The Kingdom of the Netherlands launched, together with her partners, Orange Corners. This is a place where South African and Dutch entrepreneurs can connect, work together and expand their business. Orange Corners is a platform for local entrepreneurs, startups, who can learn and grow their business. Solar Works! was invited as an inspiring example of how a startup can grow into an international company!
In 2007 Solar Works started at the Incubator of the Technical University of Delft. Still all our research and development takes place there. Now, 9 years later, Solar Works has offices in three countries and is doing business in even more countries!
Every year CSR News goes to rural areas and gives away shoes to children who need to walk to school every day. This year Solar Works joined CSR News on their journey. Solar Works wanted to show the people who live in these rural areas what solar products are and what they can do for them. A lot of people were enthusiastic about the Solar Roof Light with motion sensor. Not to need candles and to have so much brighter light is something they really didn’t knew about!
Since a few months Solar Works! is holding office in Matola, Mozambique. In this country, where 25 million people live, only 20% have access to the grid. This means 80% of its resident are off the grid. Solar Works! will bring electricity to those who need it by offering all solar products via pay-as-you-go. This means you only pay for what you need and after two years the Solar PowerBox is yours and you never have to pay for your energy again! You can charge your phone for free, watch television whenever you want and your kids don’t have an excuse anymore to not do their homework. Are you ready to make your dreams come true?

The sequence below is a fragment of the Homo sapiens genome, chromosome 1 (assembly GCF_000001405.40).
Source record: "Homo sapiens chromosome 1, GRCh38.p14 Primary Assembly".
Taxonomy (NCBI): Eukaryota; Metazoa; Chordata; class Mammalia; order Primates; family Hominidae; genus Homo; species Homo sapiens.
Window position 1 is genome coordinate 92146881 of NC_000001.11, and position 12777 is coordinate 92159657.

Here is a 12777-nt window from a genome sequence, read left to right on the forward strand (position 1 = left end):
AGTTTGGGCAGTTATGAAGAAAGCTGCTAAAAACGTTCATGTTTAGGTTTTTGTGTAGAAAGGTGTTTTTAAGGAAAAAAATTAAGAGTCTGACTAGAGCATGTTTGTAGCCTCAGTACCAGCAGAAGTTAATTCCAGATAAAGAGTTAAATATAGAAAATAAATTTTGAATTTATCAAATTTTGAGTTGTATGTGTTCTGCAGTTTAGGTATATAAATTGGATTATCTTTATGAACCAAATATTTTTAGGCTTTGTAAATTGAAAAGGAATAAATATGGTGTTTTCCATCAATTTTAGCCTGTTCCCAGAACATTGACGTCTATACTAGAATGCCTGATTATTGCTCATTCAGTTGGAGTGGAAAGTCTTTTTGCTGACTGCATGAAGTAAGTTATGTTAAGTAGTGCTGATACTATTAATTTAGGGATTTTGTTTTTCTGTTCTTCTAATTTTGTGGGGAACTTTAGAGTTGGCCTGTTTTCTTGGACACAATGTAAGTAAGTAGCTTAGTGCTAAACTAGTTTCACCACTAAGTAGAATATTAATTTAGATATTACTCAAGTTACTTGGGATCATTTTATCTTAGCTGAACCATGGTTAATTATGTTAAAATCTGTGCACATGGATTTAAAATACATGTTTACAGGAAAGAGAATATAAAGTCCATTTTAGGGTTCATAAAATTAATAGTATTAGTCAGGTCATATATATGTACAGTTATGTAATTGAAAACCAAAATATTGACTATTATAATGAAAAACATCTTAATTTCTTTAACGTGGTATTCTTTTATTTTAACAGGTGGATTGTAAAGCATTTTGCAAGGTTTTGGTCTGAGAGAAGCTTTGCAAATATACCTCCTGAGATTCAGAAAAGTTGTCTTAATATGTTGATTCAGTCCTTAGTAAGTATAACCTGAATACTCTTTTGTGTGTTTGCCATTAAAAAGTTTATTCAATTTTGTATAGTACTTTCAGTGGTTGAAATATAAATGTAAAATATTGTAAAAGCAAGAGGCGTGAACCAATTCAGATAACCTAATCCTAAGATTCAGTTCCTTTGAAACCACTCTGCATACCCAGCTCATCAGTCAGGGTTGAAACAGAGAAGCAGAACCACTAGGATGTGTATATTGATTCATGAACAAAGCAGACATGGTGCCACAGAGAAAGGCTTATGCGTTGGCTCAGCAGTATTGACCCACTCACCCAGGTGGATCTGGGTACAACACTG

In September we had important visitors! Persistent Energy as well as the Shell Foundation came to South Africa and Mozambique to see how solar energy is used in rural areas. We went to Magalies, northwest from Johannesburg, to show them how our products are used by people who are off the grid. It was an interesting tour through informal settlements where we could see that people used it to lighten up their homes, become a small business man by charging other men’s phone or just to watch TV.
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